“Grapes are different from many other fruits in that they do not continue to ripen after being picked from the vine”
Unlike apples or bananas, you can’t let a bunch of grapes ripen in a cold room.
The moment of picking is therefore crucial to make a good wine. Too early and the wines will lack concentration, will have astringent tannins and will be too acidic; but picking too late will give wines that are too alcoholic and not enough acidity or tannic structure.
It is only by choosing the right day that the resulting wine will be perfectly balanced. In addition, it is very difficult to determine the maturity of a grape just by looking at it.
Each grape variety has its own ripening timescale and each wine-growing site has characteristics, such as water retention or tilt towards the sun, that affect this ripening. It is therefore important to get to know each vineyard parcel, through the measurement of maturity and historical harvest data.
We assess the maturity of the pulp by measuring the sugar content using a refractometer. It’s a smart but simple device that measures the refraction of light through grape juice. The more sugar there is in the juice, the more the light is bent. The refractometer translates this flexion on a scale which gives us the specific density of the juice.
There are several scales used to measure specific gravity (just like there are Celsius and Fahrenheit scales for temperature). In France, the Baumé scale is used, which has the advantage of giving a figure which coincides by coincidence with the potential alcohol in the juice. For example, a juice with a Baumé of 13 degrees will give a wine with 13% alcohol after fermentation.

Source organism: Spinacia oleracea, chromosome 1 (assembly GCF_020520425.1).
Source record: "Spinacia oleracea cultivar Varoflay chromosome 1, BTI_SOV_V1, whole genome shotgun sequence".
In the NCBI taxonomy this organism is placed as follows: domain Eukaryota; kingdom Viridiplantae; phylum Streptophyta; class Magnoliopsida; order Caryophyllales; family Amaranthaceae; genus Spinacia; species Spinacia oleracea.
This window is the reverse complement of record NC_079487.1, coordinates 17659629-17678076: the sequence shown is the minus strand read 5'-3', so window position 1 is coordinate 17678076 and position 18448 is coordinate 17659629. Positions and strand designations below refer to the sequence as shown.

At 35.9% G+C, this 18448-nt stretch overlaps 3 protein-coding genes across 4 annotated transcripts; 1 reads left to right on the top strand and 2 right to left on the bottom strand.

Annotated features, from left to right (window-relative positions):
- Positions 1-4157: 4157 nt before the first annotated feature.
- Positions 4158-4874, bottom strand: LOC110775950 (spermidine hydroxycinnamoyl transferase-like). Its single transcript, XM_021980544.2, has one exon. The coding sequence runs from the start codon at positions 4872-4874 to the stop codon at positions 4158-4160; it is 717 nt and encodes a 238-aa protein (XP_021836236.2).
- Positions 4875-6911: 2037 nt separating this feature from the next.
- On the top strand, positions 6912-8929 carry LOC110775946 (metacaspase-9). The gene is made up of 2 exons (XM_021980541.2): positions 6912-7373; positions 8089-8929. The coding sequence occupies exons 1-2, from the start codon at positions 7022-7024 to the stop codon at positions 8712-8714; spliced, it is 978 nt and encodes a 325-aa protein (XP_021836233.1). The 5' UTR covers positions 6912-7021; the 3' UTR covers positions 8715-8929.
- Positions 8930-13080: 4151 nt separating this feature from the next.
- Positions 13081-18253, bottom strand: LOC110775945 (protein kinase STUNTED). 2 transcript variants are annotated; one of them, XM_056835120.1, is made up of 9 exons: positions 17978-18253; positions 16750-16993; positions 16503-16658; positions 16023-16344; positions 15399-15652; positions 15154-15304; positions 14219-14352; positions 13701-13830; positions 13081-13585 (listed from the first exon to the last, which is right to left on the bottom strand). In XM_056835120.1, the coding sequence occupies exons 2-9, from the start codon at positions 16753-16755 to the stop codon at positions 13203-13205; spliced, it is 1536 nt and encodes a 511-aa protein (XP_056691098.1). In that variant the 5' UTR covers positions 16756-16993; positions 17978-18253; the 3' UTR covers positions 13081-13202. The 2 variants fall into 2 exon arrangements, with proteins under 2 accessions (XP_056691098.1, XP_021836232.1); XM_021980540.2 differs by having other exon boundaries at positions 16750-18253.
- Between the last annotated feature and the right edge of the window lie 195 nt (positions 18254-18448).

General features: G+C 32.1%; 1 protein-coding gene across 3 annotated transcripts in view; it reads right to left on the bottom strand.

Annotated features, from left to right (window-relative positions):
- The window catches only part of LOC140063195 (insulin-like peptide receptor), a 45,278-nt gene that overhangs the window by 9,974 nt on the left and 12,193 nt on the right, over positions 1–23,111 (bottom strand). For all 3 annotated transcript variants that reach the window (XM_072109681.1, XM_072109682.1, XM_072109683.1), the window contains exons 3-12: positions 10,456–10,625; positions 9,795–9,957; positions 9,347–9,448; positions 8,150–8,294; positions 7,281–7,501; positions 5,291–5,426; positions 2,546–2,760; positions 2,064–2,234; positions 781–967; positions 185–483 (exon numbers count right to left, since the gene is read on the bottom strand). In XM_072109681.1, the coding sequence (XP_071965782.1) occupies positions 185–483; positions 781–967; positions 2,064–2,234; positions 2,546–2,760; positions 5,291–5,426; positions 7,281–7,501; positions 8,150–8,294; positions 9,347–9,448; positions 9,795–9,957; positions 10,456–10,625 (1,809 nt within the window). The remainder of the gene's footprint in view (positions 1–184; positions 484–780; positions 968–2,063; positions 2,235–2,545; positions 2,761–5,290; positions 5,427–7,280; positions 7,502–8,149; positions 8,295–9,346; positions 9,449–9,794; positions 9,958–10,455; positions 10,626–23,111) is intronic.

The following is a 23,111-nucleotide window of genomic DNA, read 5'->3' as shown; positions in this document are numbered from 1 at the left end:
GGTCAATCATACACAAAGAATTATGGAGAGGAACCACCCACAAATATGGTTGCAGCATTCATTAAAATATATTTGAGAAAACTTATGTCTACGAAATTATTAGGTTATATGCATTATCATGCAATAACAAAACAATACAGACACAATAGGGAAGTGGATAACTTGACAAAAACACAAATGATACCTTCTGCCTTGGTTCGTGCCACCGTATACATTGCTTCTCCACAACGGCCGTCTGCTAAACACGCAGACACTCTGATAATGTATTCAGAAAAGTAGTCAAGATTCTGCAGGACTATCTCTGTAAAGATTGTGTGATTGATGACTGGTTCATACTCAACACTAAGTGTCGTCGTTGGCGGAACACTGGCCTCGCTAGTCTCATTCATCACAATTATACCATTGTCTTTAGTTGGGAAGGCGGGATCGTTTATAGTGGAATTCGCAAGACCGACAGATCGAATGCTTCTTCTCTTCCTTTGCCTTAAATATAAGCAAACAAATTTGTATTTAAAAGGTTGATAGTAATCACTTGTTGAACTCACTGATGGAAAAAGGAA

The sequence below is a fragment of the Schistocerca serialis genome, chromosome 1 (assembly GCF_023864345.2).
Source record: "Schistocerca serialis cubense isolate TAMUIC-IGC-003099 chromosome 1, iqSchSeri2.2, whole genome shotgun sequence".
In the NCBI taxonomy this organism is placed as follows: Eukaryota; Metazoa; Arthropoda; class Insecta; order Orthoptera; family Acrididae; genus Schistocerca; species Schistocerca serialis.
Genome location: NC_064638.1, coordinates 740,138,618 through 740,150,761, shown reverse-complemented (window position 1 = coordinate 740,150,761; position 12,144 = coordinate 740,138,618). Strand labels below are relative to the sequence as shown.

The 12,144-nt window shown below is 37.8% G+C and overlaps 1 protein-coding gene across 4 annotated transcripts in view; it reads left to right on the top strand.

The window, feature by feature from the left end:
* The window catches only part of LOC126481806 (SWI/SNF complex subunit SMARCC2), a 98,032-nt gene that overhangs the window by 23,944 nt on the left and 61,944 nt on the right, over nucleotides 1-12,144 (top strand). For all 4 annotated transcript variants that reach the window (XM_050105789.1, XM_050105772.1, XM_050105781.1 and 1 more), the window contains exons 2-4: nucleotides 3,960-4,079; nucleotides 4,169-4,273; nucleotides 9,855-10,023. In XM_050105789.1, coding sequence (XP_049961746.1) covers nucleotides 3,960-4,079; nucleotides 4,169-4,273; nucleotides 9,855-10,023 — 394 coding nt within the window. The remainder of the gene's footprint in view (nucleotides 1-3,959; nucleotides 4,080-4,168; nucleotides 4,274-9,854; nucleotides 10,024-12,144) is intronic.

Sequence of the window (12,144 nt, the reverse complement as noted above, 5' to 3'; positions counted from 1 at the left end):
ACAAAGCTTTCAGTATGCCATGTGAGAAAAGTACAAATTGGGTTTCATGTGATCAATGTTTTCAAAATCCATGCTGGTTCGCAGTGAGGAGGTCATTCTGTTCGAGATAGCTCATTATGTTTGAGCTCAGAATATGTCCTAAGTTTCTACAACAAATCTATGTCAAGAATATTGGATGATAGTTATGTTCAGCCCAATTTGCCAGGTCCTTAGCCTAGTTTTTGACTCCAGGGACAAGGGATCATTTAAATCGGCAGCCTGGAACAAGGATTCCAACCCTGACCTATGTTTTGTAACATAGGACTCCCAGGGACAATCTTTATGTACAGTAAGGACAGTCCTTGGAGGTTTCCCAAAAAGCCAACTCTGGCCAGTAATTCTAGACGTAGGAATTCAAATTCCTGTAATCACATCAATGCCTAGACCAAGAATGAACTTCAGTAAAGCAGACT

We measure the acidity of the juice using two methods. The first is to use a pH meter, similar to those used to measure the pH of a swimming pool. White wines should have a pH between 3.1 and 3.4 and red wines between 3.5 and 4.0. Lower pH means higher acidity.
The second method is to titrate the juice against a known concentration of sodium hydroxide. I’m sure we can all remember the headlines from chemistry lessons in school. We add a few drops of indicator to 10 ml of juice and measure the amount of sodium hydroxide needed to change the color of the indicator. This tells us the amount of acid in the wine in terms of grams / liter and is known as titratable acidity (TA).
The amount of acid is not the same as the pH, so knowing both helps the winemaker see how the acid in the juice changes and possibly how acidic the wine will taste.
To measure phenolic maturity, most winegrowers trust their own taste buds by chewing the skins of grapes as they take samples. However, sophisticated laboratory equipment can provide numbers to gauge the amount and type of tannins in juice (and several other things as well), for winemakers who know how to interpret the results.